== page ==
Is radiometric age dating accurate maddox not updating

The actual accuracy of radiometric dating is about 2%, but there is no point in splitting hairs for this debate as to whether it is 2% or 3%.

An error of 90% would, for example, still disprove Young Earth Creationism.

Argon/argon dating works using only the ratio of the concentration of the argon isotopes. For the purposes of this debate, "accurate" means that 95% of the dating errors are within 10% of the measured date, within the time span for which the isotope pair is utilized.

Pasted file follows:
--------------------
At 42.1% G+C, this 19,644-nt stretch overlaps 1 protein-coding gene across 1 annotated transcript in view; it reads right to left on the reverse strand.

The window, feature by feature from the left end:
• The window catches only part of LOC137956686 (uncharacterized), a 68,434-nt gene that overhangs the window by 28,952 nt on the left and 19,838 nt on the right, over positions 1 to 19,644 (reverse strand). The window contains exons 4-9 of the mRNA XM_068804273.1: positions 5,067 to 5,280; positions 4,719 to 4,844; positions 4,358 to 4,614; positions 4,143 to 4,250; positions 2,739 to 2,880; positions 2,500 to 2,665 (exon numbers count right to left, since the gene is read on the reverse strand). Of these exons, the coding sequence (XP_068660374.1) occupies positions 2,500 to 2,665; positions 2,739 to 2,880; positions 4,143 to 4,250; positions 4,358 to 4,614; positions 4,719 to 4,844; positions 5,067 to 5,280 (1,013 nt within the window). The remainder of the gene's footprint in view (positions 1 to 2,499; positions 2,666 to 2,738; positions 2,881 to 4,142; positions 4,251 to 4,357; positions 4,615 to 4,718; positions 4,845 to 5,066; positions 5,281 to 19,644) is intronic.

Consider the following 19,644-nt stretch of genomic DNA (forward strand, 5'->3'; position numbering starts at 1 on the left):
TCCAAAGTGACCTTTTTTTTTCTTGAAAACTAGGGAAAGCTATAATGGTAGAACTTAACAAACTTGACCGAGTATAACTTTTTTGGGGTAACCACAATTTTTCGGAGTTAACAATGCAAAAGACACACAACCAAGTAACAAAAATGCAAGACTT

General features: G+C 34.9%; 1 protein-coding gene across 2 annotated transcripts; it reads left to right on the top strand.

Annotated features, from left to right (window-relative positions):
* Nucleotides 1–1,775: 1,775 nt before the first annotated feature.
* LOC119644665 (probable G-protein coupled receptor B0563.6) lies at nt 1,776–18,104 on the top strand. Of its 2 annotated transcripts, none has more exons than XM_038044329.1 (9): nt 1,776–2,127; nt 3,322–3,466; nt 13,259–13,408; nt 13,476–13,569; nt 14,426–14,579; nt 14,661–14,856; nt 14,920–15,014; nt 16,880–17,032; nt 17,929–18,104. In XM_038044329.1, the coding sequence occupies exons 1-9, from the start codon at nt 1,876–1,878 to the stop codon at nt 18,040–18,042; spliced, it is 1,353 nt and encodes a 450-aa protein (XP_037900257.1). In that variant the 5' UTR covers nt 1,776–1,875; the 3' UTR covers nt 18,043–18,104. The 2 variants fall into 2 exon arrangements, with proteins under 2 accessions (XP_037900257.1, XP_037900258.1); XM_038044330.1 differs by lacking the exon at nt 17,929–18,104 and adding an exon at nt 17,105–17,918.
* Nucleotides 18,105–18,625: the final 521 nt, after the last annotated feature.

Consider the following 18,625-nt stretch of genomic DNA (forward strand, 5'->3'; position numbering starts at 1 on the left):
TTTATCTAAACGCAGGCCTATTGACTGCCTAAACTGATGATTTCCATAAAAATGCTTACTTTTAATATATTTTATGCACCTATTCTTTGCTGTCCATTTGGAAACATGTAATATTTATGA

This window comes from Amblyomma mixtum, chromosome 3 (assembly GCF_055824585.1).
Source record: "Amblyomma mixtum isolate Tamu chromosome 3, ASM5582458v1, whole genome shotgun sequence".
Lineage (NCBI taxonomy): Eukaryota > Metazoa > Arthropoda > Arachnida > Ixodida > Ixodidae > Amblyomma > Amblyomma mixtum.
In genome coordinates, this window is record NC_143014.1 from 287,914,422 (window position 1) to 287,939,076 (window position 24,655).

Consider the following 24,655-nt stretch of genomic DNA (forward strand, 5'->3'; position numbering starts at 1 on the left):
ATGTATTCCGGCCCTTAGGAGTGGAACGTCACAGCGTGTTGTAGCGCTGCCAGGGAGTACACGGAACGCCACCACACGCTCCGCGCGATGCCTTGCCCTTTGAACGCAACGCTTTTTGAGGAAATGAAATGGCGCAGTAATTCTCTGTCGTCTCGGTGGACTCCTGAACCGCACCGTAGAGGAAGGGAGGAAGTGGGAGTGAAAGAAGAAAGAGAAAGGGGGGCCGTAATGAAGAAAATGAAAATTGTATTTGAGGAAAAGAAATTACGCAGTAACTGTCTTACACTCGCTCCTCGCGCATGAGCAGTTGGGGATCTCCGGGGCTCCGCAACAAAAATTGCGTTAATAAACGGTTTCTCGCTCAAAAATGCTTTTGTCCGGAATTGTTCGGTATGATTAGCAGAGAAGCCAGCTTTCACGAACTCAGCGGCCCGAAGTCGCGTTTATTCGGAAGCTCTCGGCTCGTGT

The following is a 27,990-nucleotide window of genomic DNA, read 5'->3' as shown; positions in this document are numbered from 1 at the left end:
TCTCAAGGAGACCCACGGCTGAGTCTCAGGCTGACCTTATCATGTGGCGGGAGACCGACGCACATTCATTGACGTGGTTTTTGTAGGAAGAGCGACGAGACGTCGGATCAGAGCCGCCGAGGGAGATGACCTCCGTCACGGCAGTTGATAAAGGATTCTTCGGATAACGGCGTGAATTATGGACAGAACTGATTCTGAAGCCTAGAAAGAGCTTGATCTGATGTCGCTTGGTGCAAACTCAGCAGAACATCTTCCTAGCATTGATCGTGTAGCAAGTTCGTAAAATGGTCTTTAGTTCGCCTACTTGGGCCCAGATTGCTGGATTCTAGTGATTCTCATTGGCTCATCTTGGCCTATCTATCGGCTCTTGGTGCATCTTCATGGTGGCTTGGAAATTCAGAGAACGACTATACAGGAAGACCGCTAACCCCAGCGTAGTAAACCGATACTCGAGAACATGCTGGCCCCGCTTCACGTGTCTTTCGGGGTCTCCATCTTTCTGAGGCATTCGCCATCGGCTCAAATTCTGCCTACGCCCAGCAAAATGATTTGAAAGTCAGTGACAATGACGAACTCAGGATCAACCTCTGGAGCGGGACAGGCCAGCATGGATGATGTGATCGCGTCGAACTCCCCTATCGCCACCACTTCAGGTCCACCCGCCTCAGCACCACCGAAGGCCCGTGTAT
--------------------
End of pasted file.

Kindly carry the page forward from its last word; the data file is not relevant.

Since carbon dating depends upon variable cosmic ray intensity, a calibration curve is assumed to be applied to account for that.

There are three reasons why radiometric data is known to be accurate: 1.

Uranium 235 decay to lead has a half-life of 713 million years, so it is well suited to dating the universe.Measuring the ratio of C14 to C12 and C13 therefore dates the organic matter for periods back to about eight half-lives of the isotope, 45,000 years.After a long enough time the minority isotope is in an amount too small to be measured.For dating back to about 35,000 years, sediment layers are precise. Sediments include different types of pollen depending upon the season.Consequently, individual years can be identified by season, so there is no possibility of layers being confused.

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